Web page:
Tuesday, October 23, 2007

Chapter 2: The (Re)birth of the Faceless Kumoso

Losing faith is a funny thing. From the point of view of the one losing it, it looks like a betrayal. It is the embarrassment of a declined proposal, or the sinking feeling in the pit of one's stomach after one realizes that the roulette machine has an indifferent predisposition towards black this particular hand, when you bet your kids' college funds on red. But from faith's point of view, the whole tragedy is nothing more than a dramatic misunderstanding which is endured patiently and with the slightest of smiles, like the smiles on the stone buddhas on the cover of my Lonely Planet guide to Thailand.

I was afraid to go to bed last night. Not because of any fear of nightmares or someone breaking in while I was asleep. No, I was simply afraid that if I laid my head down at 6:30 this morning, there would be no alarm loud enough to wake me for my 10 o'clock meeting. I hate sticking people like that. One of my biggest pet peeves is people being late and not calling. And there I would have been, doing the very thing I hate. I guess that is how the drinking in the bathroom began, staring at the reflection of my haggard face in the mirror.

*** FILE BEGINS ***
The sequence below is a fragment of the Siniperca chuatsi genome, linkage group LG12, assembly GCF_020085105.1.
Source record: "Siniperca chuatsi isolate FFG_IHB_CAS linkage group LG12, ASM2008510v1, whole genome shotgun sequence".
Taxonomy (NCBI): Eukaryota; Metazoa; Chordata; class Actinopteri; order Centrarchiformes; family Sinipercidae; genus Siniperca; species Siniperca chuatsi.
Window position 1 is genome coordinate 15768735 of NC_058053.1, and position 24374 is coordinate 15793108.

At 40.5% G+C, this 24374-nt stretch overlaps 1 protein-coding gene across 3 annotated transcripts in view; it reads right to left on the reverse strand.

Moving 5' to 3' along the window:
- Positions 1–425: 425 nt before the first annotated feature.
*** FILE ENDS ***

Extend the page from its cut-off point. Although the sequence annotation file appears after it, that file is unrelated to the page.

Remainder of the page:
I had googled 'sore throat remedies' yesterday in a desperate attempt to try to do something for this disconcerting malady and had found a large number of people attesting to the healing powers of...cayenne pepper. Mixed with water and gargled. Every fifteen minutes. I winced just thinking about it. But reading things that people from as far away as Malaysia were writing, testifying (some incredulously so) to their miraculous cures within days after "nothing else worked."

I had a small jar of it on my spice rack. It seemed brash. But seeing how we tried in the same desperate manner to get high in middle school by smoking cigarettes packed with nutmeg because we "heard it" somewhere, making fire water rinse out of a neighboring spice did not seem as ridiculous in comparison.